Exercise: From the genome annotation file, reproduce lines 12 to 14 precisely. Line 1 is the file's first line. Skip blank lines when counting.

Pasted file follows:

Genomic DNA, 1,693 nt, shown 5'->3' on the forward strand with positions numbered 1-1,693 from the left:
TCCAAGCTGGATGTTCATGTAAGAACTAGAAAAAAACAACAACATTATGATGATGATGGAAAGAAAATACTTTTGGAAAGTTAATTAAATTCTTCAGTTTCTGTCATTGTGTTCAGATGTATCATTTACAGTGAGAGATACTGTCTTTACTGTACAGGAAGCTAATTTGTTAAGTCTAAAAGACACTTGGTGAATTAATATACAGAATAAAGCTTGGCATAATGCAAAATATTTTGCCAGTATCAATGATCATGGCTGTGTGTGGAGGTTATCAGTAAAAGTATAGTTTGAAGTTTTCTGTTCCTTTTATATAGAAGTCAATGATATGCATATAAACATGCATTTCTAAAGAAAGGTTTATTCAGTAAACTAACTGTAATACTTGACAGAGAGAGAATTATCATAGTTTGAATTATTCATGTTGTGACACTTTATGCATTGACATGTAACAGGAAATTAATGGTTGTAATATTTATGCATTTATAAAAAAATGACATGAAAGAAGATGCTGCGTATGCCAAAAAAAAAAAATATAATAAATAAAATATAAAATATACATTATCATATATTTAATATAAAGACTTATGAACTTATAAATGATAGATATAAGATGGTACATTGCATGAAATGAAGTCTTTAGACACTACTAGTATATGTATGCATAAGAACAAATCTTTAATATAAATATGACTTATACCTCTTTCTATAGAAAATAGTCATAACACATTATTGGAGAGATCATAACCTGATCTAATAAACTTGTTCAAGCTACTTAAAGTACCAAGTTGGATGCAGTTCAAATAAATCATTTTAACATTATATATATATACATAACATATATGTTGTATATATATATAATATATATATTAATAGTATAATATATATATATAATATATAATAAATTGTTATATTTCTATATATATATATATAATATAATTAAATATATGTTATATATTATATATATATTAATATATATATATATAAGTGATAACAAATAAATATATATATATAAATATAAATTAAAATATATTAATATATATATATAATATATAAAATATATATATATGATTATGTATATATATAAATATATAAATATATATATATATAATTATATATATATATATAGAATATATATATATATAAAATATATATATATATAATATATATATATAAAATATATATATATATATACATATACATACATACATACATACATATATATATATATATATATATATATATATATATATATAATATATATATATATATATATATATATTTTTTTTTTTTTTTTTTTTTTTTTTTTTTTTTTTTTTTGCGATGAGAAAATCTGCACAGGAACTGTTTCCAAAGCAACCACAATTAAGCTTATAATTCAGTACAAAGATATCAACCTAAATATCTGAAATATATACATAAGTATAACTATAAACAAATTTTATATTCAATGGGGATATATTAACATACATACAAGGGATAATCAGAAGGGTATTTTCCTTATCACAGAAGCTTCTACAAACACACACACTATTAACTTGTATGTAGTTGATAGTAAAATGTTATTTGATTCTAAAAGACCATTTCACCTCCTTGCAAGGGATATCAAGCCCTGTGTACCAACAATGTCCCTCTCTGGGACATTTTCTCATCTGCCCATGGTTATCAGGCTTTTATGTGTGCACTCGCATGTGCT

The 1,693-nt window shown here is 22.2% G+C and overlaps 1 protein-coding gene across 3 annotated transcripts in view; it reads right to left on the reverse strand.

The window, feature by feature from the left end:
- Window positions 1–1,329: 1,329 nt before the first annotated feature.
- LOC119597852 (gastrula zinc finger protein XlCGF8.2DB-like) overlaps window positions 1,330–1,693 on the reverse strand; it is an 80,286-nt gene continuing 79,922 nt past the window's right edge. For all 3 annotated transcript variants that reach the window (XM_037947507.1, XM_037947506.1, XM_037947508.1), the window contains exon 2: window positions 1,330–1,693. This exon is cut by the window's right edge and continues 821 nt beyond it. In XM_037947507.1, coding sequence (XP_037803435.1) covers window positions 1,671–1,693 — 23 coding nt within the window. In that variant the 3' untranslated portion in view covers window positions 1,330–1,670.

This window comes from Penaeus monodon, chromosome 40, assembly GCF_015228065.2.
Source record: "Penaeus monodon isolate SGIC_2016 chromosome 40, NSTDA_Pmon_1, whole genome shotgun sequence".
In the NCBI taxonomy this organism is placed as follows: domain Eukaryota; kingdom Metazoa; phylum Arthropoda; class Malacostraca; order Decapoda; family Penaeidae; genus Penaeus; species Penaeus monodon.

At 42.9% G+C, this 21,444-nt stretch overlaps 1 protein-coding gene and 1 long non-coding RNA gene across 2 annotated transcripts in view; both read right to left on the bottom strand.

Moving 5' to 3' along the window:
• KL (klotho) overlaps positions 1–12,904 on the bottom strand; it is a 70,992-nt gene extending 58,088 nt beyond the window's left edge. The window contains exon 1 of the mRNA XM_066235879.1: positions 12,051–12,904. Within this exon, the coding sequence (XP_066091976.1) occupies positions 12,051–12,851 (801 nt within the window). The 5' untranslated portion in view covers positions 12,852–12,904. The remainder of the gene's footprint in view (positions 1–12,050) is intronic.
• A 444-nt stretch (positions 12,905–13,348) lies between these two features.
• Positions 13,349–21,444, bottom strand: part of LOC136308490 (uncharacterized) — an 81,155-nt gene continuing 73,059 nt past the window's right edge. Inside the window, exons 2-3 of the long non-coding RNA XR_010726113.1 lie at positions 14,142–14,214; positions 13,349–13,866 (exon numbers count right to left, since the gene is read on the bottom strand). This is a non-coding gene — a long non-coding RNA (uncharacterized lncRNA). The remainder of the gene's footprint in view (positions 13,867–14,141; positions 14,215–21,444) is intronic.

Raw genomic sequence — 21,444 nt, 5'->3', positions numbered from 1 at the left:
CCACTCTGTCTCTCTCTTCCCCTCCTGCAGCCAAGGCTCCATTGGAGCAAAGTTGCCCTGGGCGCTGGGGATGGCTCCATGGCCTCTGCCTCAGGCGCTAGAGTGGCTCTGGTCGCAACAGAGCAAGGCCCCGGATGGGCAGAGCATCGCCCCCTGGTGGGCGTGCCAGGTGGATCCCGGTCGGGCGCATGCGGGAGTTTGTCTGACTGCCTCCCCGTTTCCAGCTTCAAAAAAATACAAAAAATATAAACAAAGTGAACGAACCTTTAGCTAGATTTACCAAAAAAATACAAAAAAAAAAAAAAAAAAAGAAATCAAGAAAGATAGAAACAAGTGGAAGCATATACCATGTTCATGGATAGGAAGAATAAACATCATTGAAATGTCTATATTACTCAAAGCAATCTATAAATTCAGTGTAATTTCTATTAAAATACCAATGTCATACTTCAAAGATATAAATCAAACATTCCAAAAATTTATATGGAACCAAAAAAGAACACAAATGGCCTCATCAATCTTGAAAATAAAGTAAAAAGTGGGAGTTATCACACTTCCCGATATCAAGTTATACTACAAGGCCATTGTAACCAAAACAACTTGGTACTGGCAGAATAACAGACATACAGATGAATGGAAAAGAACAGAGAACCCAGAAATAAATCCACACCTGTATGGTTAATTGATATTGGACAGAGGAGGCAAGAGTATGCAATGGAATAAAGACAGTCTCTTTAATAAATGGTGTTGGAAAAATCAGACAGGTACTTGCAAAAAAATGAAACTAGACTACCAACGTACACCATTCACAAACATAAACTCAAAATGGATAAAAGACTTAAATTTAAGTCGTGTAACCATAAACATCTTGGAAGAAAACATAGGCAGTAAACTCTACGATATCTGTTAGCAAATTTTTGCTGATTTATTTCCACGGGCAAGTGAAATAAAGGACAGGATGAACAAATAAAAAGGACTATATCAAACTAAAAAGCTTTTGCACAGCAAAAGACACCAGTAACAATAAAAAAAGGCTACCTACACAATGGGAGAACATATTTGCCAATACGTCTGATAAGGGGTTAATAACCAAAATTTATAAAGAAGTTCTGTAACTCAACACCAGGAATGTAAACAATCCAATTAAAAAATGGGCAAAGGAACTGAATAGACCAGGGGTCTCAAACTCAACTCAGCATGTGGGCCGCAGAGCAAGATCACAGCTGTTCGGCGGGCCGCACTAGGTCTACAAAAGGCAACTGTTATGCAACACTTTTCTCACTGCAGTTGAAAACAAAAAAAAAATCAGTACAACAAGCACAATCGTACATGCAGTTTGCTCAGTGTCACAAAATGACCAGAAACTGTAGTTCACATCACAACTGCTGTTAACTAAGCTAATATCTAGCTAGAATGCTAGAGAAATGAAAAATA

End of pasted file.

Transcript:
• KL (klotho) overlaps positions 1–12,904 on the bottom strand; it is a 70,992-nt gene extending 58,088 nt beyond the window's left edge. The window contains exon 1 of the mRNA XM_066235879.1: positions 12,051–12,904. Within this exon, the coding sequence (XP_066091976.1) occupies positions 12,051–12,851 (801 nt within the window). The 5' untranslated portion in view covers positions 12,852–12,904. The remainder of the gene's footprint in view (positions 1–12,050) is intronic.
• A 444-nt stretch (positions 12,905–13,348) lies between these two features.
• Positions 13,349–21,444, bottom strand: part of LOC136308490 (uncharacterized) — an 81,155-nt gene continuing 73,059 nt past the window's right edge. Inside the window, exons 2-3 of the long non-coding RNA XR_010726113.1 lie at positions 14,142–14,214; positions 13,349–13,866 (exon numbers count right to left, since the gene is read on the bottom strand). This is a non-coding gene — a long non-coding RNA (uncharacterized lncRNA). The remainder of the gene's footprint in view (positions 13,867–14,141; positions 14,215–21,444) is intronic.